Historically, large U.S. companies benefited from a one-sided proposition. While the company was supposed to maximize return for itself and shareholders, the individual was expected to discount his or her own interests and focus on the good of the company. In American business, it has been “politically inappropriate” for an employee to openly demand of management, “What is in this for ME?” Now that the organization man has been replaced by the free agent, who has no interest in sacrificing self and family for the good of the company, companies that can make the fastest transition to the new world of free agents will have the greatest chance of keeping great people and winning in the marketplace.
Free agents can be great team players.

While organizations err in expecting star performers to neglect their own interests, it is also a mistake to assume that free agents cannot work collaboratively. None of the contributors that we interviewed expressed an interest in seeking a short-term gain at a long-term cost to their professional relationships. Their goal was to establish an honest, “win-win” relationship with any organization they joined. Enlightened free agents realize that today’s co-worker may be tomorrow’s customer, manager, or employee. Their interest is in working to create something meaningful, memorable, and personally rewarding.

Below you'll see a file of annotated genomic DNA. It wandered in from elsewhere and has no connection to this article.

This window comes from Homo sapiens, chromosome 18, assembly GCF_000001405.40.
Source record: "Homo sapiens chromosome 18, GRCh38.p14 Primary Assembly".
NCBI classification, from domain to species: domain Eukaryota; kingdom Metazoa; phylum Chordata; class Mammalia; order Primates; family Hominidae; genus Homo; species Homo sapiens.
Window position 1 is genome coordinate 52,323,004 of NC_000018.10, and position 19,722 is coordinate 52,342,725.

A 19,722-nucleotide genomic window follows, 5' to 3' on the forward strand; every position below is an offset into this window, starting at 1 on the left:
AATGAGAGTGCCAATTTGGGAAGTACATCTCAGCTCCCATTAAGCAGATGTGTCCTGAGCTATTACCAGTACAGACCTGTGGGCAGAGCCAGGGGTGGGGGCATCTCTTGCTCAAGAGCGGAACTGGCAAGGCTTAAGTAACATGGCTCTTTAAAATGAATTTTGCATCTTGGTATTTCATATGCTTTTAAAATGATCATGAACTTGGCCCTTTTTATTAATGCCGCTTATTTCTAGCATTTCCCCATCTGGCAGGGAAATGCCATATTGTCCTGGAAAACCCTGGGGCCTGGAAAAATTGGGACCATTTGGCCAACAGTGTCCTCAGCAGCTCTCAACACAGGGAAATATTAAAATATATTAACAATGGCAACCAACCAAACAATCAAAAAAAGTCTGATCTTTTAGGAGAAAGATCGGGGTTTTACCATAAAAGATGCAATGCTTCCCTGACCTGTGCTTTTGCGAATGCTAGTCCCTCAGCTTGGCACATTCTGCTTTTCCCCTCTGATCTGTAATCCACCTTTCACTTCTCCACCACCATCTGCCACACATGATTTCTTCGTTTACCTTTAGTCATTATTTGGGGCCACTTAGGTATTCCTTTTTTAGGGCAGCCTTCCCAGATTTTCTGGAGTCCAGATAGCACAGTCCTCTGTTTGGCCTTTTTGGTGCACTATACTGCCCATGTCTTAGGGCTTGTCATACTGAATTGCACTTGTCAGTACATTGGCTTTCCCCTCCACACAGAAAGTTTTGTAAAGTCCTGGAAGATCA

Flexibility is key to working with free agents.

Historically human resource departments have used a “cookie-cutter” approach to dealing with people. A major focus was perceived fairness and “treating everyone the same way.” In dealing with free agents, this will have to change. Stars have little interest in being treated “just like everyone else.” They know they make a unique contribution and they want to be treated accordingly. Companies offering benefits that can be tailored to individual needs will have a huge competitive advantage.